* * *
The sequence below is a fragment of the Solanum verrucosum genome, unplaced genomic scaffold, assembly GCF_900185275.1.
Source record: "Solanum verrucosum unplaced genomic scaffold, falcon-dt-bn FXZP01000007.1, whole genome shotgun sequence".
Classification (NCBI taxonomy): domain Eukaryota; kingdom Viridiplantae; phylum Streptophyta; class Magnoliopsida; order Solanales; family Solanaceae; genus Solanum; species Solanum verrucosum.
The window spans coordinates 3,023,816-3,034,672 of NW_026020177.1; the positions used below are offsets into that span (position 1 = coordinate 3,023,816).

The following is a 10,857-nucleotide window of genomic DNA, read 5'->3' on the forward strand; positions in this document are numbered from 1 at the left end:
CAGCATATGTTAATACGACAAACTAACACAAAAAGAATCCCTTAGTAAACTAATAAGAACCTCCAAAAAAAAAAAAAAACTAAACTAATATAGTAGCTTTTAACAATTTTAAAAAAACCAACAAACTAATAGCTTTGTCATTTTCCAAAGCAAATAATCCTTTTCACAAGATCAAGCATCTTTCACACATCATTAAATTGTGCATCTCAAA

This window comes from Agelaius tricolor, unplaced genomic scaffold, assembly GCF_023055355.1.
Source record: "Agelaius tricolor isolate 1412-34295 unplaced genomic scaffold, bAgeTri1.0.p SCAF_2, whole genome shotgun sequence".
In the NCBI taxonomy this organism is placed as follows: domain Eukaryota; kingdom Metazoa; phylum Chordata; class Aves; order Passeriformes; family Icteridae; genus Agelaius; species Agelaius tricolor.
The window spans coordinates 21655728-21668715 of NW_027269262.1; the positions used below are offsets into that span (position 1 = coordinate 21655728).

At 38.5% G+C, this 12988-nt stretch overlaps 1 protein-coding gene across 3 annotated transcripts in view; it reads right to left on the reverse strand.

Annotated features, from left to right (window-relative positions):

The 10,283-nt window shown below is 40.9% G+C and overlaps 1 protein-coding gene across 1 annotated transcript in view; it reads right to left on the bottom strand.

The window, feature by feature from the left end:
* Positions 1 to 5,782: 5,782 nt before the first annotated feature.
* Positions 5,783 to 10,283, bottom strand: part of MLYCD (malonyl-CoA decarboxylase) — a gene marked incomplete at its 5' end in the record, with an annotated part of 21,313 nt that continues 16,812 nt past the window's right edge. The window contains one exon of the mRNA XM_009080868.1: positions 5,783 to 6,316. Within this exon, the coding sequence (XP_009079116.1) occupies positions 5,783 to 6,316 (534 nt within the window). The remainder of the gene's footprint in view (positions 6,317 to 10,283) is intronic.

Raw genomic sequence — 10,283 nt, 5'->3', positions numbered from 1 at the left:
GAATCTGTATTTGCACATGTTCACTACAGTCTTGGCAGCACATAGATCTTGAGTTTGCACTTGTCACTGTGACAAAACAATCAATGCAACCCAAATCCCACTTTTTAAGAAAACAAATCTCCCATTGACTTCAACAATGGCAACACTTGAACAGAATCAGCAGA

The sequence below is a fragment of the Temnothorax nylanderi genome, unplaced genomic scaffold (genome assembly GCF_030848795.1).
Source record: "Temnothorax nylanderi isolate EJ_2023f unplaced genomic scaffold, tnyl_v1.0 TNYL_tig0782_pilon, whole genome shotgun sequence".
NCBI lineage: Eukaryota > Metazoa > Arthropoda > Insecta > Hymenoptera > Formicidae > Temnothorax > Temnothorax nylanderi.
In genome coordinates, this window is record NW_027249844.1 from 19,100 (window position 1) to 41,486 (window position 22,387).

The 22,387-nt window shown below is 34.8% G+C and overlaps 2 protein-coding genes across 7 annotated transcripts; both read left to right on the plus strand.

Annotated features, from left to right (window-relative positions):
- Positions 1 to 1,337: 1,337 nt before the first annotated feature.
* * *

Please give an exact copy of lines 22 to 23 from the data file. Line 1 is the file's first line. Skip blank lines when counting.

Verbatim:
In genome coordinates, this window is record NW_027249844.1 from 19,100 (window position 1) to 41,486 (window position 22,387).

The 22,387-nt window shown below is 34.8% G+C and overlaps 2 protein-coding genes across 7 annotated transcripts; both read left to right on the plus strand.